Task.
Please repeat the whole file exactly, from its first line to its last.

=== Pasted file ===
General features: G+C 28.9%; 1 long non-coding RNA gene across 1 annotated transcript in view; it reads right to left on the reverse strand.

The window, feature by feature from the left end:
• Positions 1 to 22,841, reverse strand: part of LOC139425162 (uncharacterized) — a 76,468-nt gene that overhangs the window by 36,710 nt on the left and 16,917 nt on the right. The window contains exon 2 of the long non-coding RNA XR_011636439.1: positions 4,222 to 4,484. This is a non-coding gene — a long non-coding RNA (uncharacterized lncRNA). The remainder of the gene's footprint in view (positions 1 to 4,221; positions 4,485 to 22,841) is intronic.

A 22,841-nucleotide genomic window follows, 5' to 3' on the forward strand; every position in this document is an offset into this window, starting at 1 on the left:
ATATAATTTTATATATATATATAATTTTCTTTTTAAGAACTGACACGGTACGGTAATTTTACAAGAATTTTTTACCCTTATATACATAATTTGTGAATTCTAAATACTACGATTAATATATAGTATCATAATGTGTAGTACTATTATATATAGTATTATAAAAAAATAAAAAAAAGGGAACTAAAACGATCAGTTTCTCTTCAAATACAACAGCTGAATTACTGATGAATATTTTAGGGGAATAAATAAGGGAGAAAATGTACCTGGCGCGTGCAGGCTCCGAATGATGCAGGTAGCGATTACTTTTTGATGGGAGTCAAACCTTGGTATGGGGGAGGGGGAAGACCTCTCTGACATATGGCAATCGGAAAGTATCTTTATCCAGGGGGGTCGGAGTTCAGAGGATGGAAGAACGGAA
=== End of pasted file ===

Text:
General features: G+C 28.9%; 1 long non-coding RNA gene across 1 annotated transcript in view; it reads right to left on the reverse strand.

The window, feature by feature from the left end:
• Positions 1 to 22,841, reverse strand: part of LOC139425162 (uncharacterized) — a 76,468-nt gene that overhangs the window by 36,710 nt on the left and 16,917 nt on the right. The window contains exon 2 of the long non-coding RNA XR_011636439.1: positions 4,222 to 4,484. This is a non-coding gene — a long non-coding RNA (uncharacterized lncRNA). The remainder of the gene's footprint in view (positions 1 to 4,221; positions 4,485 to 22,841) is intronic.

A 22,841-nucleotide genomic window follows, 5' to 3' on the forward strand; every position in this document is an offset into this window, starting at 1 on the left:
ATATAATTTTATATATATATATAATTTTCTTTTTAAGAACTGACACGGTACGGTAATTTTACAAGAATTTTTTACCCTTATATACATAATTTGTGAATTCTAAATACTACGATTAATATATAGTATCATAATGTGTAGTACTATTATATATAGTATTATAAAAAAATAAAAAAAAGGGAACTAAAACGATCAGTTTCTCTTCAAATACAACAGCTGAATTACTGATGAATATTTTAGGGGAATAAATAAGGGAGAAAATGTACCTGGCGCGTGCAGGCTCCGAATGATGCAGGTAGCGATTACTTTTTGATGGGAGTCAAACCTTGGTATGGGGGAGGGGGAAGACCTCTCTGACATATGGCAATCGGAAAGTATCTTTATCCAGGGGGGTCGGAGTTCAGAGGATGGAAGAACGGAA